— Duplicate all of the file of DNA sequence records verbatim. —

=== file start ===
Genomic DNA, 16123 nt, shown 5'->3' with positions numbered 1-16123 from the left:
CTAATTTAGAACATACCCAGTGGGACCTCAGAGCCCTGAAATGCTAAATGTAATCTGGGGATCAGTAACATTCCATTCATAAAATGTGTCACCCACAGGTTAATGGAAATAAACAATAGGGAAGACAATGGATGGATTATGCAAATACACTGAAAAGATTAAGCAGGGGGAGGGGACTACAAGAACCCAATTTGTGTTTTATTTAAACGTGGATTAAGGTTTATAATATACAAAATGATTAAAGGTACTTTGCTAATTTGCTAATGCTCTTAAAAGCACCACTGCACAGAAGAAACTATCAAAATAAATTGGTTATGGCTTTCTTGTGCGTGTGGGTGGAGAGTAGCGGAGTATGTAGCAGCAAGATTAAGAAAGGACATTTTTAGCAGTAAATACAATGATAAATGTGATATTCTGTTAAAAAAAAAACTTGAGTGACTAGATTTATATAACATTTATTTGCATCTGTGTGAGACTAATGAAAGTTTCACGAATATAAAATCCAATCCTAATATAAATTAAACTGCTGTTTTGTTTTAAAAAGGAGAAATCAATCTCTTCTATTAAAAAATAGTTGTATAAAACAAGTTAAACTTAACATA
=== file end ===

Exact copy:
Genomic DNA, 16123 nt, shown 5'->3' with positions numbered 1-16123 from the left:
CTAATTTAGAACATACCCAGTGGGACCTCAGAGCCCTGAAATGCTAAATGTAATCTGGGGATCAGTAACATTCCATTCATAAAATGTGTCACCCACAGGTTAATGGAAATAAACAATAGGGAAGACAATGGATGGATTATGCAAATACACTGAAAAGATTAAGCAGGGGGAGGGGACTACAAGAACCCAATTTGTGTTTTATTTAAACGTGGATTAAGGTTTATAATATACAAAATGATTAAAGGTACTTTGCTAATTTGCTAATGCTCTTAAAAGCACCACTGCACAGAAGAAACTATCAAAATAAATTGGTTATGGCTTTCTTGTGCGTGTGGGTGGAGAGTAGCGGAGTATGTAGCAGCAAGATTAAGAAAGGACATTTTTAGCAGTAAATACAATGATAAATGTGATATTCTGTTAAAAAAAAAACTTGAGTGACTAGATTTATATAACATTTATTTGCATCTGTGTGAGACTAATGAAAGTTTCACGAATATAAAATCCAATCCTAATATAAATTAAACTGCTGTTTTGTTTTAAAAAGGAGAAATCAATCTCTTCTATTAAAAAATAGTTGTATAAAACAAGTTAAACTTAACATA